Client Certificate Request. This is an optional step in which the server requests authentication of the client. This step might be used for Web sites (such as a banking Web site) where the server must confirm the identity of the client before providing sensitive information.

Server Hello Done. This message indicates that the server is finished and awaiting a response from the client.

Client Response to Server

Client Certificate. If the server sent a Client Certificate Request, the client sends its certificate to the server for client authentication. The client’s certificate contains the client’s public key.

Client Key Exchange. The client sends a Client Key Exchange message after computing the premaster secret using both random values. The premaster secret is encrypted by the public key from the server’s certificate before being transmitted to the server. Both parties will compute the master secret locally and derive the session key from it.

If the server can decrypt this data and complete the protocol, the client is assured that the server has the correct private key. This step is crucial to prove the authenticity of the server. Only the server with the private key that matches the public key in the certificate can decrypt this data and continue the protocol negotiation.

This message will also include the protocol version. The server will verify that it matches the original value sent in the client hello message. This measure guards against rollback attacks. Rollback attacks work by manipulating the message in order to cause the server and the client to use a less secure, earlier version of the protocol.

Certificate Verify. This message is sent only if the client previously sent a Client Certificate message. The client is authenticated by using its private key to sign a hash of all the messages up to this point. The recipient verifies the signature using the public key of the signer, thus ensuring it was signed with the client’s private key.

Change Cipher Spec. This message notifies the server that all messages that follow the Client Finished message will be encrypted using the keys and algorithms just negotiated.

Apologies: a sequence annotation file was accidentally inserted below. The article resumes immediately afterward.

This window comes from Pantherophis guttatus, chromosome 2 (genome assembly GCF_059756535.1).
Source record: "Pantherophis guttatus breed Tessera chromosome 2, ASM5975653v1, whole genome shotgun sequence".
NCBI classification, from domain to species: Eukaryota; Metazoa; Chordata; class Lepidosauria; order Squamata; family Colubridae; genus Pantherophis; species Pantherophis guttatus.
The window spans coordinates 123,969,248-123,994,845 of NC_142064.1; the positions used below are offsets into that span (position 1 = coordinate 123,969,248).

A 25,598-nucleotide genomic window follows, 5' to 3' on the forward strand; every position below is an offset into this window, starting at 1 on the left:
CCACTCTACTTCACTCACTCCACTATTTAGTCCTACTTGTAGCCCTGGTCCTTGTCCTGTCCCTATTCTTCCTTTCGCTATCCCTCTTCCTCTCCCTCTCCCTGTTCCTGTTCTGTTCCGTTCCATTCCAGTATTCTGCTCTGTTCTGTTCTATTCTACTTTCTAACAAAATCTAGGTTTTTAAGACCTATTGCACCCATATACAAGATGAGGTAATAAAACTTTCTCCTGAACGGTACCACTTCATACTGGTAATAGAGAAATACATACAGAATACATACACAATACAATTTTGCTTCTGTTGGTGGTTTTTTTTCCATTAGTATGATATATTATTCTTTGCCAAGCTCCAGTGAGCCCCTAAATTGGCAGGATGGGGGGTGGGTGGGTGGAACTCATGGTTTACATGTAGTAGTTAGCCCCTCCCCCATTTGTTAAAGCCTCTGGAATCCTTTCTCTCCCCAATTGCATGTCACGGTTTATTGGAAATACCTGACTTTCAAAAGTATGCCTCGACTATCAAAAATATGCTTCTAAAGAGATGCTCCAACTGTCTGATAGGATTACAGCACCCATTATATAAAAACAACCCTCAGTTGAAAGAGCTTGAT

Client Finished. This message is a hash of the entire conversation to provide further authentication of the client. This message is the first message that the record layer encrypts and hashes.

Server Final Response to Client

Change Cipher Spec Message. This message notifies the client that the server will begin encrypting messages with the keys just negotiated.

Server Finished Message. This message is a hash of the entire exchange to this point using the session key and the MAC secret. If the client is able to successfully decrypt this message and validate the contained hashes, it is assured that the SSL/TLS handshake was successful, and the keys computed on the client machine match those computed on the server.

The Alert Sub-Protocol

The alert sub-protocol is a component of the Handshake protocol that includes event-driven alert messages that can be sent from either party. Following an alert message the session is either ended or the recipient is given the choice of whether or not to end the session. The alerts are defined in the TLS specification in RFC 2246. Table 1 lists the alert messages and their descriptions.

Table 1.   Event-Driven Alert Messages from the Alert Sub-Protocol

Alert Message Fatal? Description



Inappropriate message



Incorrect MAC



Unable to decrypt TLSCiphertext correctly



Record is more than 2^14+1024 bytes



Unacceptable security parameters



There is a problem with the Certificate



Certificate is unsupported



Certificate has been revoked



Certificate has expired



Certificate is unknown



Security parameters violated



CA unknown



Sender does not want to negotiate



Unable to decode message



Handshake cryptographic operation failed



Not in compliance with export regulations



Protocol version not supported by both parties



Security requirements no met



Error not related to protocol



Not related to protocol failure



Negotiation request rejected.

The Record Protocol

The record protocol receives the data from the application layer and:

  • Fragments the data into blocks or reassembles fragmented data into its original structure.

  • Numbers the sequence of data blocks in the message to protect against attacks that attempt to reorder data.

  • Compresses or decompresses the data using the compression algorithm negotiated in the handshake protocol.

  • Encrypts or decrypts the data using the encryption keys and cryptographic algorithm negotiated during the handshake protocol.

  • Applies an HMAC (or a MAC for SSL 3.0) to outgoing data. Computes the HMAC and verifies that it is identical to the value transmitted in order to check data integrity when a message is received.

Once the record protocol has completed its operations on the data, it sends the data to the TCP/IP transport layer for transmission. If the data is incoming, it is sent to the appropriate process for reception.